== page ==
1999 brought upon us the end of an eleven year era; the end of “Mystery Science Theater 3000”. Beloved by many, the show brought to life the art of ‘riffing’ to many a B-Movie that most viewers would never had bothered watching if it wasn’t for Jole and the Bots. Cut to nine years later, and now the original gang is back with “Cinematic Titanic”!
Cribbing from the original formula that worked so well, Joel Hodgson brought together the original cast; Trace Beaulieu, J. Elvis Weinstein, Frank Conniff, and Mary Jo Pehl and set work on ripping on some new old movies. Where Mike Nelson reinvented this niche genre with ‘Rifftrax’, the gang here stuck to what they knew oh so well.
In this, the third release from Cinematic Titanic, they bring to us “The Wasp Woman”, the 1959 Sci-Fi B-Movie (No pun intended) extolling the fears of sexism and age-ism starrring Susan Cabot. This Corman classic is well known and has be included in probably hundreds of bargain bin box sets as its been in the public domain for many years. There’s not much to say on the movie itself; it’s pretty much synopsized completely by the title. (Note: the gang makes a point of this on the DVD too!) There’s not much to review as far as the movie goes; it’s being riffed for a reason. It’s not a stellar movie; it’s fun in it’s zany plot and corny-ness. Despite that, it’s not really the point!
The reason that I’m here reviewing this disk and why we’re buying the DVD is for the laughs. 1999 was a sad year for many when the Bots were put to rest once and for all. With Cinematic Titanic, the bots aren’t back, but their voices are! With all of the original voices returned, it’s easy to forget that you’re not watching MST3K. The humor is the same as ever; it’s funny, it’s lewd, it’s timed well. Much like any given movie night across the country with a group of friends chugging beer and watching a bad movie, it feels natural and familiar. It feels so much like the old days, it makes me nostalgic just writing about it!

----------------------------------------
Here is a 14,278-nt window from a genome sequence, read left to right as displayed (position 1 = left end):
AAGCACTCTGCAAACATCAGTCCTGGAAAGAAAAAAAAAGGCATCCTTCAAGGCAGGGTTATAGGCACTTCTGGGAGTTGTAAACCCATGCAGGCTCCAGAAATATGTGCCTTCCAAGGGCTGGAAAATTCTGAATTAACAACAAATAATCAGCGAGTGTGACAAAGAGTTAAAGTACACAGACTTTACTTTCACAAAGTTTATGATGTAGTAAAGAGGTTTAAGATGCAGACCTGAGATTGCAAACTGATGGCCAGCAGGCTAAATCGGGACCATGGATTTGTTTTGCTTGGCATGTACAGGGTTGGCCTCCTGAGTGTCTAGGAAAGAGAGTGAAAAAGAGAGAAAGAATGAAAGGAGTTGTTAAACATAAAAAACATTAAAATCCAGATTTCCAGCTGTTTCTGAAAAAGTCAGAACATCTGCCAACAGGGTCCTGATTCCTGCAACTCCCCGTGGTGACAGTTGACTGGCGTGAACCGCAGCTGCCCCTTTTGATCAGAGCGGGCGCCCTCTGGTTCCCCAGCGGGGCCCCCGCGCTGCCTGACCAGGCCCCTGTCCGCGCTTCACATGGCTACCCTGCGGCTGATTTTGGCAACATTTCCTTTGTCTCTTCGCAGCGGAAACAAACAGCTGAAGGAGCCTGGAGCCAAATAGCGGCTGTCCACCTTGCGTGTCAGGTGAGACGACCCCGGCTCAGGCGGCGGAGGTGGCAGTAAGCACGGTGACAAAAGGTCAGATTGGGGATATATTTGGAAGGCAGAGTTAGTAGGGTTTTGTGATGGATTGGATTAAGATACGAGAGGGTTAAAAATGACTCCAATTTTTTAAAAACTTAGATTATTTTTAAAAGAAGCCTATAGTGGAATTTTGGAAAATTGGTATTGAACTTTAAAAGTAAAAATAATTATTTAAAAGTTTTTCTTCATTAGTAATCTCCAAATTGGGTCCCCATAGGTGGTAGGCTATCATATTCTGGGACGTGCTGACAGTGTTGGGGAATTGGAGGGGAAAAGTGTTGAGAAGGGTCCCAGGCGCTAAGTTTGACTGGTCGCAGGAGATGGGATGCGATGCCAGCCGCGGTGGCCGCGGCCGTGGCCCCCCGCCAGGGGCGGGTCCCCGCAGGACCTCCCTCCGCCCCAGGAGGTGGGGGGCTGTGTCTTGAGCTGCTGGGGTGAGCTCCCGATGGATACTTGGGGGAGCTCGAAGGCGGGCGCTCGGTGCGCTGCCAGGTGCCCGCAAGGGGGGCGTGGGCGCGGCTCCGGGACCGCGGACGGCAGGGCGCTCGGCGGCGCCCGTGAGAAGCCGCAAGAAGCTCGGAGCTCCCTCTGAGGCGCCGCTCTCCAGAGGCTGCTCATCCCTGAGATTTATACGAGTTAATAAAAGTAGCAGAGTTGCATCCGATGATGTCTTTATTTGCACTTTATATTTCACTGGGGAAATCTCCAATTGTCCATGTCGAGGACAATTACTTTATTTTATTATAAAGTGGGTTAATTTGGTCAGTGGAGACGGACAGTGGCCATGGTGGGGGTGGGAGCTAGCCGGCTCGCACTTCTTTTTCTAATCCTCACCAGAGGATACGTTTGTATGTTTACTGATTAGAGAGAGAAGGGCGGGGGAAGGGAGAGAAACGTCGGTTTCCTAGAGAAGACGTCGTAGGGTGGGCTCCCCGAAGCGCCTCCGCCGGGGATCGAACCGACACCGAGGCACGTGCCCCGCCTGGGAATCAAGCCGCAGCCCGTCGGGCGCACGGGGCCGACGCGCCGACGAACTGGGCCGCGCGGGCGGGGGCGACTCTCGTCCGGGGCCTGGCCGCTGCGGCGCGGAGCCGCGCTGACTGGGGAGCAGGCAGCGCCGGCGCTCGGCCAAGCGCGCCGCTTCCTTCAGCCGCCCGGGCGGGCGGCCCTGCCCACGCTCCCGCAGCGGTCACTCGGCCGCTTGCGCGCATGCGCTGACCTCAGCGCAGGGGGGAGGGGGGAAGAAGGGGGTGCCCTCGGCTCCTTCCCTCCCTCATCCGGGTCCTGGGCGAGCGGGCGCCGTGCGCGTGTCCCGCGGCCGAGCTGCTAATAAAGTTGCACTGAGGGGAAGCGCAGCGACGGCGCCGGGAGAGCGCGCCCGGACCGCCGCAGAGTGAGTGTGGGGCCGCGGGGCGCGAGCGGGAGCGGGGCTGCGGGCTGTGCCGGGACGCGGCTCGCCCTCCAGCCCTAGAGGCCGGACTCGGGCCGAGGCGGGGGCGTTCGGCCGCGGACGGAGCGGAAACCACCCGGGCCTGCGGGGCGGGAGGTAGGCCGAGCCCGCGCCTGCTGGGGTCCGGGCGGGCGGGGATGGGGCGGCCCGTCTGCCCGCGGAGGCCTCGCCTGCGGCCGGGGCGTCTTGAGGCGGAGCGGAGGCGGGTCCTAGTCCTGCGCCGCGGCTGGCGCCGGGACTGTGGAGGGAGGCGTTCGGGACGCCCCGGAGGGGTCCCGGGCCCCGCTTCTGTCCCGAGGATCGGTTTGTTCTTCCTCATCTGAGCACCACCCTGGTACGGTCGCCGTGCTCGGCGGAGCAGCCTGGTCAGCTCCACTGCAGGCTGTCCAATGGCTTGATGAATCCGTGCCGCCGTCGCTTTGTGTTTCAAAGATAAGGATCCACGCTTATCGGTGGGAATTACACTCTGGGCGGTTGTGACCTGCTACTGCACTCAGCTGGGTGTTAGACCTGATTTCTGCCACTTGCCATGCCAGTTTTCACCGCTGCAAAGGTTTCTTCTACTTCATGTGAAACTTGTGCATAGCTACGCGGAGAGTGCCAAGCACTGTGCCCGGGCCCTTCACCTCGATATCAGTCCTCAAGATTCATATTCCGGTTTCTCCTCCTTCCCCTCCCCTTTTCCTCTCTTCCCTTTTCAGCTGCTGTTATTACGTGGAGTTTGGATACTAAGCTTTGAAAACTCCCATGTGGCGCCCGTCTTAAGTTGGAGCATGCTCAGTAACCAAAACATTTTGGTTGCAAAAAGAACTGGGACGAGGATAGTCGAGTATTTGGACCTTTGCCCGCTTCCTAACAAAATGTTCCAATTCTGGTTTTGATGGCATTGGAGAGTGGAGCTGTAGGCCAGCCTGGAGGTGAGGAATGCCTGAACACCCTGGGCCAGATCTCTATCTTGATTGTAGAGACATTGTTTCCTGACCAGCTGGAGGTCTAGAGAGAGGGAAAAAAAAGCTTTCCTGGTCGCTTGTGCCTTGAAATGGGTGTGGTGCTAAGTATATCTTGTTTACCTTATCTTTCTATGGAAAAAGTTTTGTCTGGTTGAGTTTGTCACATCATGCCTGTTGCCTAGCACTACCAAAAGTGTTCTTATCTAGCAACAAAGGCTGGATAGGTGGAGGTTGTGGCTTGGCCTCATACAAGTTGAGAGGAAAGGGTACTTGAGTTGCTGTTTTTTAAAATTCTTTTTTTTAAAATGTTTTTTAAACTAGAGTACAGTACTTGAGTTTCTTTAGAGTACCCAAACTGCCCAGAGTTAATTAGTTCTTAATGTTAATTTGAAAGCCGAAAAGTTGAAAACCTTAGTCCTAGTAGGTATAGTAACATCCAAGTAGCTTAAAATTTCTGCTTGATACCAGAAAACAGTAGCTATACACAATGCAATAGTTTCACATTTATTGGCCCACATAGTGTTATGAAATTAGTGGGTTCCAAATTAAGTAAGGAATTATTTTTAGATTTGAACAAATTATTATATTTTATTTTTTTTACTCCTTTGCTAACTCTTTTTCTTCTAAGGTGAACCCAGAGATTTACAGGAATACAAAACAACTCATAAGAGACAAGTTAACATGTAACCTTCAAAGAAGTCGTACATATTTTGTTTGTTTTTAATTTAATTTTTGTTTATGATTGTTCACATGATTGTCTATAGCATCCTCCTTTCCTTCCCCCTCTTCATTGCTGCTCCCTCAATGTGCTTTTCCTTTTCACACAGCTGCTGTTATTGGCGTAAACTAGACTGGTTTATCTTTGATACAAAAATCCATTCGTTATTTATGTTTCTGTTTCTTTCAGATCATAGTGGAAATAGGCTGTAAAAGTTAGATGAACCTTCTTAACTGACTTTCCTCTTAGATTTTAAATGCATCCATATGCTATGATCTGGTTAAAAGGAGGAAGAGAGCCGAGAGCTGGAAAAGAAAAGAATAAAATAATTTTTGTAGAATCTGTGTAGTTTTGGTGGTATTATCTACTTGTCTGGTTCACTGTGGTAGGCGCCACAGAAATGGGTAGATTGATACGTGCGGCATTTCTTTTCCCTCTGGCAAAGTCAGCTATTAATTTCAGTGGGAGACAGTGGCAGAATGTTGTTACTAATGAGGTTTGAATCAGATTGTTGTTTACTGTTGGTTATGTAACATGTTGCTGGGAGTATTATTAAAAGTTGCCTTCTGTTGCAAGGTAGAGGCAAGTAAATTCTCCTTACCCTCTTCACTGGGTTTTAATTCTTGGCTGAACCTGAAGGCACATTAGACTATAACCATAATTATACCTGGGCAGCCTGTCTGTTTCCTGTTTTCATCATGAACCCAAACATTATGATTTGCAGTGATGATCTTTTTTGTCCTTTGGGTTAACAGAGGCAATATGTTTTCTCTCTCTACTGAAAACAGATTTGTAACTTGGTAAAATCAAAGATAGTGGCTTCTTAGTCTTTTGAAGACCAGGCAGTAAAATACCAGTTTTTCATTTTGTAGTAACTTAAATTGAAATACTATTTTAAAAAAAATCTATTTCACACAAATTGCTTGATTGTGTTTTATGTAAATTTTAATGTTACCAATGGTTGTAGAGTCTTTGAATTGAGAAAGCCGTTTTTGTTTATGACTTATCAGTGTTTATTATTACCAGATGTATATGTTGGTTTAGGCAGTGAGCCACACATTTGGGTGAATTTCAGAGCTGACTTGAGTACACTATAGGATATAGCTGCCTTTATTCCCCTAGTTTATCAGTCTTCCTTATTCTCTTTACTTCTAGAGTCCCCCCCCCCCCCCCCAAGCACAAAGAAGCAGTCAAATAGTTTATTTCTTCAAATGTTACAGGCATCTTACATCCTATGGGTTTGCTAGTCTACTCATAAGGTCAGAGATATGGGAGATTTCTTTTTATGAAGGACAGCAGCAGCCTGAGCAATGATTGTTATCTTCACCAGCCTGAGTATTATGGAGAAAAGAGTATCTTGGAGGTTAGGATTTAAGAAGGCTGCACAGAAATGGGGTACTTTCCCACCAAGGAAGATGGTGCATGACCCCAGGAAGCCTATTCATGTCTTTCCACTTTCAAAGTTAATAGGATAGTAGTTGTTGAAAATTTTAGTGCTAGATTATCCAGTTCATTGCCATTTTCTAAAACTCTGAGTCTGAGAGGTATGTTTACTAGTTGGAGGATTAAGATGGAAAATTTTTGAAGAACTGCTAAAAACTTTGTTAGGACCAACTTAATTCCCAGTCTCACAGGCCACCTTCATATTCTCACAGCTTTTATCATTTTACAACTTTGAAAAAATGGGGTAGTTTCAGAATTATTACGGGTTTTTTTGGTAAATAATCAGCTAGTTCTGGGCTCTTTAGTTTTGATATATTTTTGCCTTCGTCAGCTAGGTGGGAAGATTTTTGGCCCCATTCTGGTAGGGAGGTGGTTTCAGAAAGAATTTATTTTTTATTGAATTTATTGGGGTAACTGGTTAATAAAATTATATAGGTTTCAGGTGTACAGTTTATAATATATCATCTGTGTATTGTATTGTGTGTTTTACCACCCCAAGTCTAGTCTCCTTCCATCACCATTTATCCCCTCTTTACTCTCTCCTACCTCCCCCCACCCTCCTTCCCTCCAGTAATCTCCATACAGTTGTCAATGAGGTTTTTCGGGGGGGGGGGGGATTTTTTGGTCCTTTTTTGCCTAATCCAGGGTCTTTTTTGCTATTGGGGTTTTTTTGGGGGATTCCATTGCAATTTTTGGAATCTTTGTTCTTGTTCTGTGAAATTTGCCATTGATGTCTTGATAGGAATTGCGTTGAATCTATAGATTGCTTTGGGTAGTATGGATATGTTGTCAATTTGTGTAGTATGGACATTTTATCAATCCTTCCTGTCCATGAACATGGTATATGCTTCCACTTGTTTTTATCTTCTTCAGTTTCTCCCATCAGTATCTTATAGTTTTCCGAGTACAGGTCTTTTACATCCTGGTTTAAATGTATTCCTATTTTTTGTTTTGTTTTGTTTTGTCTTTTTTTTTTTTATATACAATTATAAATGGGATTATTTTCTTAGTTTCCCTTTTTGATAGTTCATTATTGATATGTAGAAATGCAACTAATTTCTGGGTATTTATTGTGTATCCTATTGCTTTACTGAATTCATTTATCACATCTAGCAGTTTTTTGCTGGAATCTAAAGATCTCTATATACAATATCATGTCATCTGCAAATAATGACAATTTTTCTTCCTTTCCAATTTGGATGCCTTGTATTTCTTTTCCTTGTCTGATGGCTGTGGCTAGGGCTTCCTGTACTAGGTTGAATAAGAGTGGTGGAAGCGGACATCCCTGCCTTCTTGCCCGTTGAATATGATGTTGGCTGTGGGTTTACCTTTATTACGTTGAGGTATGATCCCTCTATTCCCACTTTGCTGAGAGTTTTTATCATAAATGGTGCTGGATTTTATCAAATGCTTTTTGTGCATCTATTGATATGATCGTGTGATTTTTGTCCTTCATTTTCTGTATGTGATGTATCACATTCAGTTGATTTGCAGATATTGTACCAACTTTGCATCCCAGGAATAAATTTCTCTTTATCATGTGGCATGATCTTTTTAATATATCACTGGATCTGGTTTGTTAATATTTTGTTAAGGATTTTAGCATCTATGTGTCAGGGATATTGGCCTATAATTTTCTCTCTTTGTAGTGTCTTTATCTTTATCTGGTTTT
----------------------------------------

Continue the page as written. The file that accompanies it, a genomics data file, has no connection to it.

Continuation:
The big difference here between Cinematic Titanic and MST3K is the change in silhouettes and formats of the shows. Gone are the cut up scenes cast around commercial breaks, most likely because there are no commercial breaks! This is sad in a nostalgic sense as those scenes were among my favorite things about the show. Be it Joel and the bots with their invention swaps, or Dr. Forrester and TV’s Franks oddball mad scientist schtick, they added just as much to the viewing experience as the riffing itself did. Cinematic Titanic has dropped this all together, although they do add in the occasional silhouetted gag across the bottom of the screen. These work, but not as effective as their original counterparts; this omission doesn’t effect the overall movie experience however.
The riffing still makes up for the lack of scenes or scenery and is still a laugh riot. The silhouettes are a bit disconcerting at first too. The original show had Joel and company sitting in theater seats across the bottom of the screen. In Cinematic Titanic, the five jokesters are set in a more elaborate setup that creeps up the corners of the screen and contains various things like chairs, railings, or podiums. Again, not a real detractor from the disk itself, but…it just doesn’t make sense! The bots and their theater seats made you feel like you were there in the theater with them and was immediately identifiable. Now it’s slightly confusing and doesn’t really mesh as seamlessly. More than anything? I end up feeling uncomfortable for the two guys who spend the entirety of the moving standing up!
“Cinematic Titanic” is the next evolution of MST3K. Mike Nelson’s Rifftrax are fun and a nice continuation; this is the real thing. Being an avid watcher of the original show, (I got KTMA episodes on VHS, for reals.) this incarnation just felt natural. The true test? I watched this on the computer while multitasking. While listening to it in the background, it was easy to forget I wasn’t watching MST3K.